Article  Google Scholar 

  5. Gorwitz RJ, Kruszon-Moran D, McAllister SK, McQuillan G, McDougal LK, Fosheim GE, Jensen BJ, Killgore G, Tenover FC, Kuehnert MJ: Changes in the prevalence of nasal colonization with Staphylococcus aureus in the United States, 2001–2004. J Infect Dis. 2008, 197: 1226-1234. 10.1086/533494.

    Article  PubMed  Google Scholar 

  6. Nixon M, Jackson B, Varghese P, Jenkins D, Taylor G: Methicillin-resistant Staphylococcus aureus on orthopaedic wards: incidence, spread, mortality, cost and control. J Bone Joint Surg (Br). 2006, 88: 812-817.

    Article  CAS  Google Scholar 

  7. Chen AF, Chivukula S, Jacobs LJ, Tetreault MW, Lee JY: What Is the Prevalence of MRSA Colonization in Elective Spine Cases?. Clin Orthop Relat Res. 2012, 470: 2684-2689. 10.1007/s11999-012-2316-5.

    Article  PubMed  PubMed Central  Google Scholar 

  8. Pofahl WE, Ramsey KM, Nobles DL, Cochran MK, Goettler C: Importance of methicillin-resistant Staphylococcus aureus eradication in carriers to prevent postoperative methicillin-resistant Staphylococcus aureus surgical site infection. Am Surg. 2011, 77: 27-31.

    PubMed  Google Scholar 

  9. Ramarathnam V, De Marco B, Ortegon A, Kemp D, Luby J, Sreeramoju P: Risk factors for development of methicillin-resistant Staphylococcus aureus infection among colonized patients. Am J Infect Control. 2013, 41: 625-628. 10.1016/j.ajic.2012.08.005.

    Article  PubMed  Google Scholar 

  10. Shukla S, Nixon M, Acharya M, Korim MT, Pandey R: Incidence of MRSA surgical-site infection in MRSA carriers in an orthopaedic trauma unit. J Bone Joint Surg (Br). 2009, 91: 225-228.

    Article  CAS  Google Scholar 

  11. Gupta K, Strymish J, Abi-Haidar Y, Williams SA, Itani KM: Preoperative nasal methicillin-resistant Staphylococcus aureus status, surgical prophylaxis, and risk-adjusted postoperative outcomes in veterans. Infect Control Hosp Epidemiol. 2011, 32: 791-796. 10.1086/660362.

    Article  PubMed  Google Scholar 

  12. Wenzel RP, Perl TM: The significance of nasal carriage of Staphylococcus aureus and the incidence of postoperative wound infection. J Hosp Infect. 1995, 31: 13-24. 10.1016/0195-6701(95)90079-9.

    Article  PubMed  CAS  Google Scholar 

  13. Ziakas PD, Anagnostou T, Mylonakis E: The prevalence and significance of methicillin-resistant Staphylococcus aureus colonization at admission in the general ICU Setting: a meta-analysis of published studies. Crit Care Med. 2014, 42 (2): 433-444. 10.1097/CCM.0b013e3182a66bb8.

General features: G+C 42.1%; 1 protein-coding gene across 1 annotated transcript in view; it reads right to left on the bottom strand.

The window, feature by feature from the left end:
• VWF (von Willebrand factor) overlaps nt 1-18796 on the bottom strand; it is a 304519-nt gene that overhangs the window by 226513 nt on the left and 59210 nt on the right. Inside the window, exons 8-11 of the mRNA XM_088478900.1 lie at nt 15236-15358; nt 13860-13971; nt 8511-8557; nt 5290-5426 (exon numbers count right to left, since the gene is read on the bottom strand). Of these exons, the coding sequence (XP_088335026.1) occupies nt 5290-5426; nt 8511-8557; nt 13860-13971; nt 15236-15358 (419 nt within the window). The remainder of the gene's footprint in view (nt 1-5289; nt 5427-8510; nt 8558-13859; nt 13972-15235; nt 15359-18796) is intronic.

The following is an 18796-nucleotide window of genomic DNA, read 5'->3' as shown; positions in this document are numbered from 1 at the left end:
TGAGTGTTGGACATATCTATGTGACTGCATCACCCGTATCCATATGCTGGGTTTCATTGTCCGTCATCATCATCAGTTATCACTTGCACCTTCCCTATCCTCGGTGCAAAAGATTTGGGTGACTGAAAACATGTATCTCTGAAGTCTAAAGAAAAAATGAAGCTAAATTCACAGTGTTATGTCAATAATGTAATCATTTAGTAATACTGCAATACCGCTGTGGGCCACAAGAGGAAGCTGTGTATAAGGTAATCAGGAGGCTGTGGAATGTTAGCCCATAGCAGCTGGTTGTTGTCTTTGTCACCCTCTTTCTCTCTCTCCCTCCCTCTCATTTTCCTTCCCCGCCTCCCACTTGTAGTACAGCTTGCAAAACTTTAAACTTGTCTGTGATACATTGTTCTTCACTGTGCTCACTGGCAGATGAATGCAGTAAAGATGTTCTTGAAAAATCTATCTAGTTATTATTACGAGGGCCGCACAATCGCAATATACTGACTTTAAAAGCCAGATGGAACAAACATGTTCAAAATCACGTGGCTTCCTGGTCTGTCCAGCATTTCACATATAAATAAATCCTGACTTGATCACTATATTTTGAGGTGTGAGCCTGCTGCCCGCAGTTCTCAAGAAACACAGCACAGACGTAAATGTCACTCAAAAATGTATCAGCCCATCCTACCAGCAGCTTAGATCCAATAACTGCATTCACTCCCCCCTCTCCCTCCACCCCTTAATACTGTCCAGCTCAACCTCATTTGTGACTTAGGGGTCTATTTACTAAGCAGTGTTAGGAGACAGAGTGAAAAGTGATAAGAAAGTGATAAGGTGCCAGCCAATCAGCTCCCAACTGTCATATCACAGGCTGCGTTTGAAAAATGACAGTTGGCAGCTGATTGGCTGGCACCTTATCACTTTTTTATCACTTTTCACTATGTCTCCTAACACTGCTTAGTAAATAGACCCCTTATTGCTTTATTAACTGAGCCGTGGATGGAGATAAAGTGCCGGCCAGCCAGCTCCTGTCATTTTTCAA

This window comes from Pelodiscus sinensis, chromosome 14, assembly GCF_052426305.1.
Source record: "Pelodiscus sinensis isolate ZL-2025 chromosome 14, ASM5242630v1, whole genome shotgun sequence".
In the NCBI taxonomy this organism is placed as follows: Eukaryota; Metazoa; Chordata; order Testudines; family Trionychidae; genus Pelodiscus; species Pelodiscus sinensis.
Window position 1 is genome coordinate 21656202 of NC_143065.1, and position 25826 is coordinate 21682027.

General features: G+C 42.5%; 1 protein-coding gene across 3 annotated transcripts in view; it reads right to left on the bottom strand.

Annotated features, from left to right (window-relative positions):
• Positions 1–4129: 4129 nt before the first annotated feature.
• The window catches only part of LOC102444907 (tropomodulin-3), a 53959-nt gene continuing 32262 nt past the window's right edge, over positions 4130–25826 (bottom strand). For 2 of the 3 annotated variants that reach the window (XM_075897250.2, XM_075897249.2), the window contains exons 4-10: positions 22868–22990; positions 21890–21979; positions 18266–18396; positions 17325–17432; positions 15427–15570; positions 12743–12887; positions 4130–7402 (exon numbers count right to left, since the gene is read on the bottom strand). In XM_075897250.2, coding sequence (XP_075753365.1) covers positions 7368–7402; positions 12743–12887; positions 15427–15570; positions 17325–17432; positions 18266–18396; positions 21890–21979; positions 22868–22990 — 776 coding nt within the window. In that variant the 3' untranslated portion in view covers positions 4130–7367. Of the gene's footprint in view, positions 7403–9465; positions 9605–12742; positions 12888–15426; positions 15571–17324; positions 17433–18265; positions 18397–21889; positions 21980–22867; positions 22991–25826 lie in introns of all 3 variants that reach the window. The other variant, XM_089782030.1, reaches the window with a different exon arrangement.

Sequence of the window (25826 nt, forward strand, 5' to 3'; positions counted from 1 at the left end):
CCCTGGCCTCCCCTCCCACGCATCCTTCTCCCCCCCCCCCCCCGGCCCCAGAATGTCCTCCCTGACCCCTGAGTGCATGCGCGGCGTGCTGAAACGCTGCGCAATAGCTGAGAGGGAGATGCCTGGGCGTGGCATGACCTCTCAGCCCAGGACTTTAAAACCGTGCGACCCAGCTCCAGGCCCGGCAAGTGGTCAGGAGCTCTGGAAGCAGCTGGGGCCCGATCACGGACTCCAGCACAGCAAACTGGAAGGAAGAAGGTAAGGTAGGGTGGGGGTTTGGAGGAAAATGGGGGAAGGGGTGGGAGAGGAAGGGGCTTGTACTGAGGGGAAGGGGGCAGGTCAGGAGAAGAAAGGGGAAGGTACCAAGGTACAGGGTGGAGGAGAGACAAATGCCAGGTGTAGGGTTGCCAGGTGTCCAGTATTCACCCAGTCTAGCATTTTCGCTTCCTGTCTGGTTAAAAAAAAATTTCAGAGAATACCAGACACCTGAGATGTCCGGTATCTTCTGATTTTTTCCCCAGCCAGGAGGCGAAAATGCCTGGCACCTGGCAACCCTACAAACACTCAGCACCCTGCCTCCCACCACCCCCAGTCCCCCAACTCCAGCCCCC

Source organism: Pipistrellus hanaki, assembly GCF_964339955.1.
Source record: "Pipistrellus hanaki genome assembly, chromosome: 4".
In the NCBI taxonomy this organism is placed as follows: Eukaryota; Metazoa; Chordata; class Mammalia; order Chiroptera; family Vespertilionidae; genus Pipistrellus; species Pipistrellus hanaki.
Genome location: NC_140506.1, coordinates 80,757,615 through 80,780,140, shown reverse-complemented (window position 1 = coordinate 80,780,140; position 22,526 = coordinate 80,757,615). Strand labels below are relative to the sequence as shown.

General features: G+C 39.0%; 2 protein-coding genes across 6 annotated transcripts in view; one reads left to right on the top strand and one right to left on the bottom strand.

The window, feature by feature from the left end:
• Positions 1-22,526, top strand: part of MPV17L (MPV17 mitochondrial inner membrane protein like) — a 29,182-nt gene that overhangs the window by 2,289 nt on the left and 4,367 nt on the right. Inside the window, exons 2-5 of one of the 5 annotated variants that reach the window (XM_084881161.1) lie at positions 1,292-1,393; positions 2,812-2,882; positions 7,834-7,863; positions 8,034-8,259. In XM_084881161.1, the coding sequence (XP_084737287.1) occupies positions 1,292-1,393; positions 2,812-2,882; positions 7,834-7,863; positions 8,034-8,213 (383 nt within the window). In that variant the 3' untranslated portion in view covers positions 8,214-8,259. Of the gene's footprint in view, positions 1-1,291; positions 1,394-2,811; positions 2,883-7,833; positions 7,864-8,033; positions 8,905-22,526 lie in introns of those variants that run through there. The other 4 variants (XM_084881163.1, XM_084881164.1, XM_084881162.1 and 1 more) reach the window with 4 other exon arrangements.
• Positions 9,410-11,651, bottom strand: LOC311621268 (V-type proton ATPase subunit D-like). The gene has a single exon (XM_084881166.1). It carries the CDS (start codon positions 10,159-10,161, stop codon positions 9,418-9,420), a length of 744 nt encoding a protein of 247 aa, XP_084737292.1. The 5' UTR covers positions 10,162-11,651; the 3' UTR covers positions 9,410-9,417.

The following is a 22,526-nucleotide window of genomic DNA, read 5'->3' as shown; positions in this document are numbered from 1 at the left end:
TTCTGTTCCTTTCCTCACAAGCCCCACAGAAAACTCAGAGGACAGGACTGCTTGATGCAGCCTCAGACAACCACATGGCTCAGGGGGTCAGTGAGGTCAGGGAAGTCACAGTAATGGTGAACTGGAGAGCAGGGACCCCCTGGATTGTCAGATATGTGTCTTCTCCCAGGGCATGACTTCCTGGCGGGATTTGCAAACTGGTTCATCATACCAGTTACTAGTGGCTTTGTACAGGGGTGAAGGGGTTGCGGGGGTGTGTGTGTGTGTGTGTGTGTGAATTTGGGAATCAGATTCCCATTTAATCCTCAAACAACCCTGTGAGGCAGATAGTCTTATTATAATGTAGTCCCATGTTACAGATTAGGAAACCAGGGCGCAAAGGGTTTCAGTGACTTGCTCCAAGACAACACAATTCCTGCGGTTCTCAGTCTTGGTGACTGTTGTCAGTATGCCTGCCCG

Article  PubMed  CAS  Google Scholar 

  14. Lee AS, Cooper BS, Malhotra-Kumar S, Chalfine A, Daikos GL, Fankhauser C, Carevic B, Lemmen S, Martinez JA, Masuet-Aumatell C, Pan A, Phillips G, Rubinovitch B, Goossens H, Brun-Buisson C, Harbarth S, for the MOSAR WP4 Study Group: Comparison of strategies to reduce methicillin resistant Staphylococcus aureus rates in surgical patients: a controlled multicenter intervention trial. BMJ Open. 2013, 3: e003126-

    PubMed  PubMed Central  Google Scholar 

  15. Rao N, Cannella B, Crossett LS, Yates AJ, McGough R: A preoperative decolonization protocol for staphylococcus aureus prevents orthopaedic infections. Clin Orthop Relat Res. 2008, 466: 1343-1348. 10.1007/s11999-008-0225-4.

    Article  PubMed  PubMed Central  Google Scholar 

  16. Glick SB, Samson DJ, Huang E, Vats V, Weber S, Aronson N: Screening for Methicillin-Resistant Staphylococcus Aureus (MRSA). Comparative Effectiveness Reviews, No. 102. 2013, Rockville (MD): Agency for Healthcare Research and Quality (US), 13-EHC043-EF-

    Google Scholar 

  17. Malde DJ, Abidia A, McCollum C, Welch M: The success of routine MRSA screening in vascular surgery: a nine year review. Int Angiol. 2006, 25: 204-208.

    PubMed  CAS  Google Scholar 

  18. Lipke VL, Hyott AS: Reducing surgical site infections by bundling multiple risk reduction strategies and active surveillance. AORN J. 2010, 92: 288-296. 10.1016/j.aorn.2010.01.016.

    Article  PubMed  Google Scholar 

  19. Kavanagh KT, Saman DM, Yu Y: A Perspective on How the United States Fell Behind Northern Europe in the Battle Against Methicillin Resistant Staphylococcus Aureus. Antimicrob Agents Chemother. 2013, 57: 5789-5791. 10.1128/AAC.01839-13.

    Article  PubMed  CAS  PubMed Central  Google Scholar 

  20. Harbarth S, Fankhauser C, Schrenzel J, Christenson J, Gervaz P, Bandiera-Clerc C, Renzi G, Vernaz N, Sax H, Pittet D: Universal screening for methicillin-resistant Staphylococcus aureus at hospital admission and nosocomial infection in surgical patients. JAMA. 2008, 299: 1149-1157. 10.1001/jama.299.10.1149.

    Article  PubMed  CAS  Google Scholar 

  21. U. S. House of Representatives: Healthcare-associated infections: a preventable epidemic. Hearing before the Committee on Oversight and Government Reform, House of Representatives. Washington, DC: U.S. House of Representatives, Accessed March 30, 2014. Available at

  22. Letter EF: Assistant Press Secretary, Henry Waxman, E-Mail. February 2, 2012. Accessed March 30, 2014. Available at